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Milliner Cotton Organic Project Harvests First In-Transition Crop

The Milliner Cotton Organic project harvested its first-ever certified in transition organic cotton crop this season, a milestone that Omer Ahmed, CEO of parent Artistic Milliners, described as “the first of many to come.”

The cotton gathered in the Kohlu, Baluchistan region of Pakistan, where Artistic Milliners is based, marks a new achievement for the Milliner Cotton Organic project, a collaboration with Danish fashion company Bestseller focused on advancing value chain transparency in the organic cotton sector. The project will use the momentum it’s gathered over the past two years to transition to the Farmer Engagement and Development (FED) Programme in the Organic Cotton Accelerator, a multi-stakeholder initiative fully focused on championing organic cotton. FED aims to give farmers greater security while advocating for better organic cotton prices.

Ahmed praised the crop harvest as “a game-changer in the cotton industry of Pakistan.”

“We are here to bridge the gap between organic cotton supply and demand” for Bestseller, a long-time brand partner, he added.

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Ahmed said the Milliner Cotton Organic project, which works with more than 2,000 farmers and nearly 9,300 acres of land, ran into trouble getting its hands on “good quality organic cotton seeds” early on.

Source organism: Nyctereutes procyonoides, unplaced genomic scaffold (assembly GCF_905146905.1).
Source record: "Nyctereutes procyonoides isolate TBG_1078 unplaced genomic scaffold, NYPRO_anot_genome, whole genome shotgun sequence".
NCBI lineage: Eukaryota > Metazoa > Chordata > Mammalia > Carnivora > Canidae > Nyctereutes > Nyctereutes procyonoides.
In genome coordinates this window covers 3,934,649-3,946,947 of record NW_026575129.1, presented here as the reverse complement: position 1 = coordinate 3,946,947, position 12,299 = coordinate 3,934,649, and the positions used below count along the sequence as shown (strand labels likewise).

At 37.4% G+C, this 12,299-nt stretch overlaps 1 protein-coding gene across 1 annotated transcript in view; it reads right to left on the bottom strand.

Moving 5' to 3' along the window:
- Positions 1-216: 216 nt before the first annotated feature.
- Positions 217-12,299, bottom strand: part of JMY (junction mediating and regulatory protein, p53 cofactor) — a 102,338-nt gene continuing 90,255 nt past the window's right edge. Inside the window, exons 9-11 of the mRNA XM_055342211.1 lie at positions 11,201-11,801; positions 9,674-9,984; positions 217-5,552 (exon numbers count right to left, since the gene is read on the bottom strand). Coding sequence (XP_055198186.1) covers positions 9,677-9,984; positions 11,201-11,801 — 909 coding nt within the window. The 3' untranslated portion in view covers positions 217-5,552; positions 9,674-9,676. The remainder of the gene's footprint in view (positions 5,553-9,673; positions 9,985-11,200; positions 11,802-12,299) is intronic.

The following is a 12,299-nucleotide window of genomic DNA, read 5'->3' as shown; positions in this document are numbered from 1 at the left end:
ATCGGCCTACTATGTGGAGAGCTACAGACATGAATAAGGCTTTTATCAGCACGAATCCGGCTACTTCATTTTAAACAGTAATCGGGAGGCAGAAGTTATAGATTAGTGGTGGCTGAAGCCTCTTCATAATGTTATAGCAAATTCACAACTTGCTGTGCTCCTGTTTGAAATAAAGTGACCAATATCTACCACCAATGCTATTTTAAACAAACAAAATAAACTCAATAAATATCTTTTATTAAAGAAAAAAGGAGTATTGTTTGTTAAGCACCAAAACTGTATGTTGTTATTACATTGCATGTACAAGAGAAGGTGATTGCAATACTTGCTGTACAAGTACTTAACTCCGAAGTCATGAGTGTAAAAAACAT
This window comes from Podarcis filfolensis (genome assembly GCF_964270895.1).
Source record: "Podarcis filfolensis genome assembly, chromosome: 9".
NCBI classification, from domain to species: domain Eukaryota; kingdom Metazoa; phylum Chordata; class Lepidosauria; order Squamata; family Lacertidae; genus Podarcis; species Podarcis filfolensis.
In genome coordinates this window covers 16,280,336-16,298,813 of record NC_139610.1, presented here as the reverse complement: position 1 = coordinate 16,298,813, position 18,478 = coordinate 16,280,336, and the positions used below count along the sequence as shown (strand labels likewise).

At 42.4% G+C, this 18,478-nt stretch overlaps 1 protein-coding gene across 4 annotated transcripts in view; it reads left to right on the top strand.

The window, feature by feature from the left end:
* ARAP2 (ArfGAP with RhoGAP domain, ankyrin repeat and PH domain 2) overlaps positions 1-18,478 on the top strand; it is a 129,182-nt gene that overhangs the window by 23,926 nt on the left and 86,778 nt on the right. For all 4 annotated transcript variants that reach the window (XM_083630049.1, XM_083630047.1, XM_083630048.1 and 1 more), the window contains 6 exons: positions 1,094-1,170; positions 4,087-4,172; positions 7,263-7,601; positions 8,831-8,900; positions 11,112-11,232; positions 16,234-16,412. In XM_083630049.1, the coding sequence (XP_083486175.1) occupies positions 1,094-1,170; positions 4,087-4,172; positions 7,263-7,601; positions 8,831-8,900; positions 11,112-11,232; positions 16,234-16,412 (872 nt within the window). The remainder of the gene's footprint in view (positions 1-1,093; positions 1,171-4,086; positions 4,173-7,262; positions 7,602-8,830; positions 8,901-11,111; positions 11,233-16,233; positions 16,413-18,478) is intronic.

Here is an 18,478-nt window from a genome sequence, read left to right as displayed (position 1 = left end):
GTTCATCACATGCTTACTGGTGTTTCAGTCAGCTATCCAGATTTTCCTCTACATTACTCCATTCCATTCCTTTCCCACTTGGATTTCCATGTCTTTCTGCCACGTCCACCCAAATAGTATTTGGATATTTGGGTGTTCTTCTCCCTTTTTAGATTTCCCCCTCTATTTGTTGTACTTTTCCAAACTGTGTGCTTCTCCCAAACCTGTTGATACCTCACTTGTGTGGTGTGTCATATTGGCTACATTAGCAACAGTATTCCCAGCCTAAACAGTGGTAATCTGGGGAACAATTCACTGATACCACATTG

“We had very few hundred seed bags to provide to the farmers,” he said. “For us, every challenge came with a learning opportunity. For this upcoming season, our implementation partner World Wildlife Fund supported us to procure 9,500 non-GMO seeds worth PKR 30 million [$147,000] and distributed them for free among the 2,000 farmers of Kohlu.”

Haju Bangul, a Kohlu farmer working with the Milliner Cotton Organic project, outlined the experience of transitioning to harvesting organic cotton a year after joining the effort.

Last year WWF, Artistic Milliners and Government of Baluchistan, Agriculture Extension Department “taught us about organic cotton farming and the organic pesticides preparation method and gave us one bag of organic seeds,” Bangul said, pointing to WWF’s automated machine which prepares 5 liters of organic concentrated pesticide from 40 kg of plant-based substance in one hour.

Bangul said WWF and Artistic field facilitators visit his farm weekly and offer support from seed sowing through cotton harvest.

This year, Bangul said a single bag of seed nearly doubled his yield compared to previous years, harvesting about 4,674 pounds of cotton versus roughly 2,050 to 2,460 pounds.

Switching to organic, he added, offers “ecological and health benefits” as well.

“The synthetic pesticides were harming my co-worker’s health,” he continued. “After the cotton harvest, I planted wheat, and my land is giving yields better than ever. I thank WWF, Artistic Milliners and the Government of Baluchistan for their support.”